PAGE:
The Next Battle in Marja Will be About Governance

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In Afghanistan thousands of NATO and Afghan troops in the so-called Poppy Belt are still working to stabilize the town of Marja, which they wrestled from Taliban control last week. The operation has been difficult due to geography--Marja is not far from the Pakistani border which for years the Taliban have been able to cross almost freely. But the struggle to win the city also stems from the intrinsic nature of the Taliban in the lives of the region's people.


The city most synonymous with Operation Moshtarak is now under NATO and Afghan control but it remains unclear how well it will prosper with a new government and an economy which has been dependent on opium produced with Taliban-sponsored loans.

On Tuesday, in a NY Times Op-Ed Joshua Foust wrote:

Unfortunately, Western leadership is undecided about the nature of the place itself. Depending on which official is speaking, Marja is either a teeming "population center" of 85,000 residents or an isolated farming town of about 50,000 or a district with about 125,000 people. But if Marja is a district, it is unrecognized by the Afghan Interior Ministry. And if Marja is a town, then it needs to hold a constitutionally mandated election to choose a mayor, and not face a governor forced upon it by Kabul.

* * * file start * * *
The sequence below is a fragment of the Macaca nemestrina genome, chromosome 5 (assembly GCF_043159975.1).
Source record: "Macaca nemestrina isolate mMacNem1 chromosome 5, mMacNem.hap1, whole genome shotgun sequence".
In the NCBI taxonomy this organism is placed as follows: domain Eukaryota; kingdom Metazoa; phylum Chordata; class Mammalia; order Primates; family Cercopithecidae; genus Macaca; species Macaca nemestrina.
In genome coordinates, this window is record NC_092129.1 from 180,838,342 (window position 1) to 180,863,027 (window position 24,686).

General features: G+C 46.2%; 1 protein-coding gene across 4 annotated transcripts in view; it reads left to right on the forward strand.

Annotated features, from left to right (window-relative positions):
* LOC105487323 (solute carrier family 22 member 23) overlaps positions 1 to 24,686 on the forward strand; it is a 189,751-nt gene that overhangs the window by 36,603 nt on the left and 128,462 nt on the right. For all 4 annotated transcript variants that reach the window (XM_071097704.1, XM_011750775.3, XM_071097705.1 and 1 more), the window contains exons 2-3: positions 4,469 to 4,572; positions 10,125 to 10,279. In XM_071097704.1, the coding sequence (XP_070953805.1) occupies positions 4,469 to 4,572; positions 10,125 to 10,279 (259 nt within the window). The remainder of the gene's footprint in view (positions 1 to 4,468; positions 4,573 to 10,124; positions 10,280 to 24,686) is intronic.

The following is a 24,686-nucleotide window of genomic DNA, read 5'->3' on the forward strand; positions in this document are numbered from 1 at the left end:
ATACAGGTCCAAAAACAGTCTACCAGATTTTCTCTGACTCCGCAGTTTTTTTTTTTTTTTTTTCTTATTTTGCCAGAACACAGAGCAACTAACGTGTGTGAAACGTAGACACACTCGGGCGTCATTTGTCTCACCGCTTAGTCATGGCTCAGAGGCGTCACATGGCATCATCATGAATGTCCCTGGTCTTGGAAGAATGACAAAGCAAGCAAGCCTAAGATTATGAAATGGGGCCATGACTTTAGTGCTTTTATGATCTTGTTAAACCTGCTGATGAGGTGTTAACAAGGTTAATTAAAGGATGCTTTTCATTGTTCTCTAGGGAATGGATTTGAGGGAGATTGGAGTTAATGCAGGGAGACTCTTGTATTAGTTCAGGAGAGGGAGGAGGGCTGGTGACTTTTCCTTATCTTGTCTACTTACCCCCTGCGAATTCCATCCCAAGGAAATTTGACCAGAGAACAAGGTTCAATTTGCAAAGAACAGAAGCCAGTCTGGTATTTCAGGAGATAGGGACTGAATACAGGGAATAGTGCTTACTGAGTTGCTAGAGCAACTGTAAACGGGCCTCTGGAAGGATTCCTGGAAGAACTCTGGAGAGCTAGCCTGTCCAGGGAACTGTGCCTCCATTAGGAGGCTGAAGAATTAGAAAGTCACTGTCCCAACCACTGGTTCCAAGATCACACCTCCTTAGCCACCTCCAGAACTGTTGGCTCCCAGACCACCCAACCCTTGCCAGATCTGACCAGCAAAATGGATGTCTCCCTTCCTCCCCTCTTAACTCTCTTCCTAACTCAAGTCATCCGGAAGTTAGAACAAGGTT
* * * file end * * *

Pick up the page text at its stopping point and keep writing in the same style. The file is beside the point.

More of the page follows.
Regardless of Marja's status, the choice of new "district governor," Haji Abdul Zahir, does not make sense. Mr. Zahir has lived in Germany for the last 15 years and had never set foot in Marja until two weeks ago.

After previous operations in Afghanistan, it's become apparent that major, organized offensives can have little lasting impact, fragmenting and scattering Taliban fighters only to have them regroup and once again occupy areas that took so much time and so many resources to clear.

To make sure this wasn't all a waste, the plan to stop them from coming back will have to be one that benefits the people in a way the Taliban couldn't. If Marja was really a test of Obama's new Afghanistan strategy, it's hard to know whether the model for shifting power will be a sustainable one.

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Jessica Olien is a journalist based in Washington, D.C. She has previously worked as a reporter in Asia and the Middle East.

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